I wrote an article covering this specific topic here. The article was written in 2012 and it’s still relevant today. When I went to the Navision training class back in 1999, this was one of things that they stressed on when using inventory function in NAV.

Run Adjust Cost people! Do it before you run any inventory, costing, or financial statements!

Solution

What we do for our clients is to set it up on the Job Queue so it’s ran automatically DAILY. Don’t wait too long until this is ran or else it may take a long, long time to finish, which may lead to other problems if you’re running 24 hour shifts.

If you’re not setup to run this process automatically, run it manually! Just. Do. It.

You can read more about why this process is important on this link:

Why Your Inventory Cost is Wrong

Allow Direct Posting to Inventory Account on the G/L

This is a common one as well. This case usually happens when there’s a change in the accounting personnel, rules and procedures that was in place gets broken because of reasons.

This problem occurs when people posts directly into the inventory accounts. Here’s an example of what we found when we were analyzing why the inventory valuation didn’t match G/L entries (the amounts, document, etc has been changed to protect the innocent). The customer did not know why there was a huge variation between the inventory valuation report and what’s on the General Ledger.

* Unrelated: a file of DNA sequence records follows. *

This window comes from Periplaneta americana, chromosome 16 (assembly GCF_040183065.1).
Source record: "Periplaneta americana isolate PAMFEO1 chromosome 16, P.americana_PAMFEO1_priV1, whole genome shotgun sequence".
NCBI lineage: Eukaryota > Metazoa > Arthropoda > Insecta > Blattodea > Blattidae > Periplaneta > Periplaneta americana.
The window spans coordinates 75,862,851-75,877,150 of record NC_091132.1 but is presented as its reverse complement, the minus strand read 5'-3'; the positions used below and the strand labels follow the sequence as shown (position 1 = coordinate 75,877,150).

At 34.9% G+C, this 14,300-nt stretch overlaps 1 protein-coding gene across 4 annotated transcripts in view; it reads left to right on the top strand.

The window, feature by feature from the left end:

Digging deeper into the ledgers, we found the entries that are causing the problem:

At some point, some within the company had allowed Direct Posting to the Inventory G/L accounts. Based on the Change Log, it was changed by their previous accounting manager for unknown reasons.

Solution

Set the Direct Posting on the G/L account for Inventory to OFF!

To look at and fix the entries that’s causing the problem, you’ll need to do the following:

  1. Go to the Chart of Accounts and bring up the G/L Entries for the Invenventory G/L Account
  2. Filter on the Source Code field with ‘<>INVTPCOST‘. You’ll probably need to show the column first.

The resulting entries you’ll need to determine what account you should reclass these entries to.

The INVTPCOST is basically the special source code that is used to mark the transactions that originated from the inventory sub ledger. If you have transactions that does not go through the inventory sub ledger, you’re inventory figure will be off.

Running the Wrong Reports

People will try to run the Inventory Valuation report and try to match it to the G/L.

The problem is, the standard Inventory Valuation report will include transactions not have hit your G/L yet (for example, items received/shipped not invoiced).

The better report to run is the Inventory to G/L Reconcile. This gives you a breakdown of what items are received/shipped not invoiced and include it with your on hand valuation.

In addition, you will need to run the Inventory Valuation – WIP report so it can match what’s in WIP to G/L.